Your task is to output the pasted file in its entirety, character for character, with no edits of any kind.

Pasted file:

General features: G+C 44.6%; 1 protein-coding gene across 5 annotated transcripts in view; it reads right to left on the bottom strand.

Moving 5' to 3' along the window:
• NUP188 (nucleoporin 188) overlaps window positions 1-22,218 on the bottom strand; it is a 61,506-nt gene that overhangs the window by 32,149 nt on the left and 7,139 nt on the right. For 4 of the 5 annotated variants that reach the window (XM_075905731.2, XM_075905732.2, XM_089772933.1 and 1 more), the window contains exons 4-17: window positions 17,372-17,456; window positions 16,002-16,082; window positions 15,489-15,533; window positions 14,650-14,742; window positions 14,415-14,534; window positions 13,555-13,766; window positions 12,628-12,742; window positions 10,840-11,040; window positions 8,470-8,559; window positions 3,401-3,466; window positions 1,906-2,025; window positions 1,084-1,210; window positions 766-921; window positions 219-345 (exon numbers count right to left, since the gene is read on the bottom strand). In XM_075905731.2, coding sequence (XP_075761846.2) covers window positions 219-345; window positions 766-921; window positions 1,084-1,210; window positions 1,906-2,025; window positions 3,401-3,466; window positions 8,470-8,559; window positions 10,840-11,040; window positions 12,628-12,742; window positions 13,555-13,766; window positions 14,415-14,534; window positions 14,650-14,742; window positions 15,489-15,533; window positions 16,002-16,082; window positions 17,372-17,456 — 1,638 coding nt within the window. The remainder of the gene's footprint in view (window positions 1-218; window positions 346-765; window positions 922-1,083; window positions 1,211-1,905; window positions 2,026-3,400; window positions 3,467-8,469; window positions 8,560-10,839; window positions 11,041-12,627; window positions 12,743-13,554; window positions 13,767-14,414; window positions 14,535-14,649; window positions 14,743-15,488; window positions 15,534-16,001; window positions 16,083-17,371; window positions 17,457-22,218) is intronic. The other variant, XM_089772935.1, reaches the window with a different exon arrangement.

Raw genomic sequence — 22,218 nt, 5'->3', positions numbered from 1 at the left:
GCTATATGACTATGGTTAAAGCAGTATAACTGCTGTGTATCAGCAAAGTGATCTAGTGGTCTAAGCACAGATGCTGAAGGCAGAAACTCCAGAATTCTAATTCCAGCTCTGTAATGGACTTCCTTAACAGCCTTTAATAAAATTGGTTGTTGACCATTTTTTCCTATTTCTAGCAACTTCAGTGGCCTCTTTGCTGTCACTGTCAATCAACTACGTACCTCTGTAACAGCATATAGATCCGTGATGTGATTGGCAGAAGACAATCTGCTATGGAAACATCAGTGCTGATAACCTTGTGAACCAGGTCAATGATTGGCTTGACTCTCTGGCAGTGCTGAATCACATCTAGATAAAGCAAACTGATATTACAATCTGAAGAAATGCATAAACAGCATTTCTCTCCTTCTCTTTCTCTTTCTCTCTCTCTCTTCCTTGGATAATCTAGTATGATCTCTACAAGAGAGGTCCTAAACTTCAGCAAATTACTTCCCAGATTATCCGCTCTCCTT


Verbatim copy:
General features: G+C 44.6%; 1 protein-coding gene across 5 annotated transcripts in view; it reads right to left on the bottom strand.

Moving 5' to 3' along the window:
• NUP188 (nucleoporin 188) overlaps window positions 1-22,218 on the bottom strand; it is a 61,506-nt gene that overhangs the window by 32,149 nt on the left and 7,139 nt on the right. For 4 of the 5 annotated variants that reach the window (XM_075905731.2, XM_075905732.2, XM_089772933.1 and 1 more), the window contains exons 4-17: window positions 17,372-17,456; window positions 16,002-16,082; window positions 15,489-15,533; window positions 14,650-14,742; window positions 14,415-14,534; window positions 13,555-13,766; window positions 12,628-12,742; window positions 10,840-11,040; window positions 8,470-8,559; window positions 3,401-3,466; window positions 1,906-2,025; window positions 1,084-1,210; window positions 766-921; window positions 219-345 (exon numbers count right to left, since the gene is read on the bottom strand). In XM_075905731.2, coding sequence (XP_075761846.2) covers window positions 219-345; window positions 766-921; window positions 1,084-1,210; window positions 1,906-2,025; window positions 3,401-3,466; window positions 8,470-8,559; window positions 10,840-11,040; window positions 12,628-12,742; window positions 13,555-13,766; window positions 14,415-14,534; window positions 14,650-14,742; window positions 15,489-15,533; window positions 16,002-16,082; window positions 17,372-17,456 — 1,638 coding nt within the window. The remainder of the gene's footprint in view (window positions 1-218; window positions 346-765; window positions 922-1,083; window positions 1,211-1,905; window positions 2,026-3,400; window positions 3,467-8,469; window positions 8,560-10,839; window positions 11,041-12,627; window positions 12,743-13,554; window positions 13,767-14,414; window positions 14,535-14,649; window positions 14,743-15,488; window positions 15,534-16,001; window positions 16,083-17,371; window positions 17,457-22,218) is intronic. The other variant, XM_089772935.1, reaches the window with a different exon arrangement.

Raw genomic sequence — 22,218 nt, 5'->3', positions numbered from 1 at the left:
GCTATATGACTATGGTTAAAGCAGTATAACTGCTGTGTATCAGCAAAGTGATCTAGTGGTCTAAGCACAGATGCTGAAGGCAGAAACTCCAGAATTCTAATTCCAGCTCTGTAATGGACTTCCTTAACAGCCTTTAATAAAATTGGTTGTTGACCATTTTTTCCTATTTCTAGCAACTTCAGTGGCCTCTTTGCTGTCACTGTCAATCAACTACGTACCTCTGTAACAGCATATAGATCCGTGATGTGATTGGCAGAAGACAATCTGCTATGGAAACATCAGTGCTGATAACCTTGTGAACCAGGTCAATGATTGGCTTGACTCTCTGGCAGTGCTGAATCACATCTAGATAAAGCAAACTGATATTACAATCTGAAGAAATGCATAAACAGCATTTCTCTCCTTCTCTTTCTCTTTCTCTCTCTCTCTTCCTTGGATAATCTAGTATGATCTCTACAAGAGAGGTCCTAAACTTCAGCAAATTACTTCCCAGATTATCCGCTCTCCTT